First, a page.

Between working and learning from home for nearly the last year, it feels like we’re living life almost exclusively through a screen. After being on a screen most of the working hours, we’re glued to screens in our off hours, whether joining a virtual happy hour, binge-watching a favorite show, or just scrolling on our phones. It seems there’s no break lately.
Too much screen time is not only physically harmful (eyesight, headaches, more sedentary), but also messes with our mental health. When we’re always attached to a screen, depression, anxiety, and a fear of missing out on important information starts to creep in.
So, let’s talk about some simple ways to get away from the screen.
Determine where and how your screen time is spent
Like any habit you want to change, you should start with where you are presently. For one week, track how much screen time you’re getting and what you’re spending it on. Some apps can be helpful for starting, like the built-in Digital Wellbeing (Android), or Screen Tim (iPhone), and others such as RescueTime, Clockify, and Timely. Keep in mind, though, that these will help you track time spent on your phone, and not on other devices, such as computer or binge-watching TV.
But, after about a week or documenting your screen time you may see trends where you can make adjustments. Do you spend time throughout the day mindlessly scrolling social media, or going down a rabbit hole of YouTube videos? This information can put into perspective how you typically spend your days and allow you to be more intentional with your time.
Align screen time with your priorities
In this world we live in now, connections with loved ones are so important – even if we catch up over a screen. What brings you joy (real joy), and how can you use your screen time intentionally to find that joy? Chatting with family and friends may bring more joy than watching your favorite show for the 10th time. You don’t have to completely cut out screen time, but you can be thoughtful about how you use it.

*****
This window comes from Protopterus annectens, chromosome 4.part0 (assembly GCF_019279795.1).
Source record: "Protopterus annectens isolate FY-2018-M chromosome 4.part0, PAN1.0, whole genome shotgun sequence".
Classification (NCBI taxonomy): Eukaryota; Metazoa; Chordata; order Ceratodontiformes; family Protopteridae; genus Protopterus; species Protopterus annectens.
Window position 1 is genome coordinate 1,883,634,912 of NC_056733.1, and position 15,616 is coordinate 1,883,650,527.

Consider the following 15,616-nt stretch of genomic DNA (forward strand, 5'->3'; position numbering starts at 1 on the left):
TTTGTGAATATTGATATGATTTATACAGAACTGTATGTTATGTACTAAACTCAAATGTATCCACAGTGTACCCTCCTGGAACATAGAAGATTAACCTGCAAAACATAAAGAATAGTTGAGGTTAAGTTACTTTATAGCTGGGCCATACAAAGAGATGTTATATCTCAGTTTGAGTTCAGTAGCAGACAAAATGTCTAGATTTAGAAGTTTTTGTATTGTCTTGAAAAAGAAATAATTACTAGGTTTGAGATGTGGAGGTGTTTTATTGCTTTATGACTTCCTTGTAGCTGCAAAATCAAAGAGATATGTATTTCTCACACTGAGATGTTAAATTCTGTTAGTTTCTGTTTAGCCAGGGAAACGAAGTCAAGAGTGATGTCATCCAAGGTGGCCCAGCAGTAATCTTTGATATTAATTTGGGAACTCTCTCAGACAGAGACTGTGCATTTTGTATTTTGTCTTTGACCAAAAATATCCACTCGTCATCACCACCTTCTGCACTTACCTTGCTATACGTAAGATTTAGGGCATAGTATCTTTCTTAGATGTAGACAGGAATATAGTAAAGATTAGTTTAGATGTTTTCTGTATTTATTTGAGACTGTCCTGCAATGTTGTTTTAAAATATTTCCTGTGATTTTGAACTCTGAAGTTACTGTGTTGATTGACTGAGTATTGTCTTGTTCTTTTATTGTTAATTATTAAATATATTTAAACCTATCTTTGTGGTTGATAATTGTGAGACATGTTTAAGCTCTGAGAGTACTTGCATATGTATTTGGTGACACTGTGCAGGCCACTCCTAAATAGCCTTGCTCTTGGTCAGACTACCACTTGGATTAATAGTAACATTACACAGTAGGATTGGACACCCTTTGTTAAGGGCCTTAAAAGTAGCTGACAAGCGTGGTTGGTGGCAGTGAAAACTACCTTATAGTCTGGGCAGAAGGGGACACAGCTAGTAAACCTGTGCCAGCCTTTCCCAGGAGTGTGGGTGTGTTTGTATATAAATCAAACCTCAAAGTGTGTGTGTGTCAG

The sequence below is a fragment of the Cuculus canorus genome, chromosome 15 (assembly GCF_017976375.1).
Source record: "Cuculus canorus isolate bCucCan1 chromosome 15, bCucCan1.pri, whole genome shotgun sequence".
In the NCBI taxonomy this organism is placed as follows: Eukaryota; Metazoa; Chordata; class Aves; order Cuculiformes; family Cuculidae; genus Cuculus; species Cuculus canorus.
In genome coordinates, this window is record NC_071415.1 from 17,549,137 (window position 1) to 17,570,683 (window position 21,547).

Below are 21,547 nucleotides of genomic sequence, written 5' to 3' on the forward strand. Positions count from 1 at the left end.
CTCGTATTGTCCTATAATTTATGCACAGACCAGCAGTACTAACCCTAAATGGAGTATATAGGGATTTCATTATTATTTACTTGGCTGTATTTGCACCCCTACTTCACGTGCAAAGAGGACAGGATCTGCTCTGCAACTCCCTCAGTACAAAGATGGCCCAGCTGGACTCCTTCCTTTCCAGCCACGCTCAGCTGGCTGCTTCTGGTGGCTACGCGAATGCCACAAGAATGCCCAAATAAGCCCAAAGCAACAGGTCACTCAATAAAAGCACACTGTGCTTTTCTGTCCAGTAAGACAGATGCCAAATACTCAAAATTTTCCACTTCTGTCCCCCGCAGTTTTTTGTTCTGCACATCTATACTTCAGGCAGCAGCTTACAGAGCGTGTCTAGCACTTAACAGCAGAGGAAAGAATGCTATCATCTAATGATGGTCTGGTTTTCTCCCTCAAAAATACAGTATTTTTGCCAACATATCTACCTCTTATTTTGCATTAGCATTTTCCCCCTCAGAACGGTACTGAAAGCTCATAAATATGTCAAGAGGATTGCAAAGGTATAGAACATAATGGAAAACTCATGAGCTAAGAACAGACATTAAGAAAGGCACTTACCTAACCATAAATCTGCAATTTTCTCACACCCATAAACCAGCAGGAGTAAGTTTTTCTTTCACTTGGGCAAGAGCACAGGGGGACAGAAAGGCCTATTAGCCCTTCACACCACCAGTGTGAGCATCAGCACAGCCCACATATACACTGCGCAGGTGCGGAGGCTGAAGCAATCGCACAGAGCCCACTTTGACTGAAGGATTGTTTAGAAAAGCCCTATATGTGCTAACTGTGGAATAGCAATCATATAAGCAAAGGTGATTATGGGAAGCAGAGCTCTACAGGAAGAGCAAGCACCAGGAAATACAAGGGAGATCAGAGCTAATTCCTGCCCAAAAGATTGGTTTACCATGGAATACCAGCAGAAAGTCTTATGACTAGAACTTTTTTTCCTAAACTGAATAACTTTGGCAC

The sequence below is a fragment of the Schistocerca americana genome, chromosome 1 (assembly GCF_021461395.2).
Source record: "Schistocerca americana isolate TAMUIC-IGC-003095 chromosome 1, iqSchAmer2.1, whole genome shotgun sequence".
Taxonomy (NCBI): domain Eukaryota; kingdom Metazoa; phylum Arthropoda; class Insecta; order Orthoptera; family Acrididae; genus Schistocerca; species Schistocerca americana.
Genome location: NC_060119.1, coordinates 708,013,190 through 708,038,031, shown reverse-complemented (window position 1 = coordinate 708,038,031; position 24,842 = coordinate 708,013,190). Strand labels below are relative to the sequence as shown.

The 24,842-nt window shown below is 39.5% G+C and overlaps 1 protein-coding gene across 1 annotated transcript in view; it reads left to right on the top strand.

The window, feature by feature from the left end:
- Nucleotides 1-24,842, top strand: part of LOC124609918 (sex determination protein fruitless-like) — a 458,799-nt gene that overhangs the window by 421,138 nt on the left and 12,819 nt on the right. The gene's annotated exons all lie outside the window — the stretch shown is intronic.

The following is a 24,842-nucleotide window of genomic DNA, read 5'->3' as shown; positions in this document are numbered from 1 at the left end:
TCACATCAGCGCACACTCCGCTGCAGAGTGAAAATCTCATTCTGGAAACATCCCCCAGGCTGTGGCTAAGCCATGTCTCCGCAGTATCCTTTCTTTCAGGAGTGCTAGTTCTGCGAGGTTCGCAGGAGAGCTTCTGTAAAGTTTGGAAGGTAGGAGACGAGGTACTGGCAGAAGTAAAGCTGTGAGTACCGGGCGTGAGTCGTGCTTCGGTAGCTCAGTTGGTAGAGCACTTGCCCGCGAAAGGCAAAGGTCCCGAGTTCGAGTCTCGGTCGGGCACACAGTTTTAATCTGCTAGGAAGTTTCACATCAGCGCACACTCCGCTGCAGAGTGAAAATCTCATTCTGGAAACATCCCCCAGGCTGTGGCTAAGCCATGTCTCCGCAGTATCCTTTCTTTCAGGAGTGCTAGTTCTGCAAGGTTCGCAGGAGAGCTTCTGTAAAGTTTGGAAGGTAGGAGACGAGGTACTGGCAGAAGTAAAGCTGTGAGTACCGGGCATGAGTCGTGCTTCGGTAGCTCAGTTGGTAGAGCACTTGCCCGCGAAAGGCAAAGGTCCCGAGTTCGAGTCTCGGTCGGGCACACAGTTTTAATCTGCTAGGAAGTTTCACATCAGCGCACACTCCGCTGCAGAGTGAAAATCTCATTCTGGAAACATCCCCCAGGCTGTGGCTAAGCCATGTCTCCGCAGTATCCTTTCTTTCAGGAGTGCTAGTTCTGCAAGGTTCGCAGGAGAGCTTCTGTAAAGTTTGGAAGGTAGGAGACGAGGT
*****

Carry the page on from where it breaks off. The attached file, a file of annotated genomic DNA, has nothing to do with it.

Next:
Turn off notifications (before and after work/school)
Because most of us are doing all the things from home, some people adjust hours to work when it’s better for them – and it’s not always convenient for us. You may be settling down to read or work on a project, and your get another email on your phone or another Slack message. You can turn off notifications during certain times, and even put your phone in “do not disturb” mode at certain times. If you’re turning off notifications for work-related things, just be sure to set expectations with those that may be trying to contact you.
And remember that “commute” time you used to have each day? Instead of scrolling your phone in bed, use that time to do something away from technology. Take a walk, exercise, meditate, make a delicious breakfast, or simply detach yourself from the stresses of the day.
Look for downtime activities that are tactile
With so much time on screens, it’s refreshing to step away and do sometime more palpable. Is there an old hobby you’ve forgotten about? What about trying a new hobby? Cooking or baking, building a Lego or model set, call someone, create a reading challenge, get creative with are or crafts, do a puzzle, or play a board game. The possibilities are endless to step away from your screen!
Create device free areas
With home being workspace, and workspace being home it all blends together now. And that means work-related stuff easily blends into almost all areas of our living spaces. Maybe you do work from your bed, or the couch because you need a change of scenery. But consider have a couple of “zones” in the house where technology doesn’t enter. Start with the bedroom and bathroom. If your home office is in the bedroom, make your bed itself tech free.
Remember to be kind to yourself about expectations right now. Screens are much more a part of our lives now than ever, and we’re never going to eliminate them from our lives. But, with some thought we can find more balance in our lives.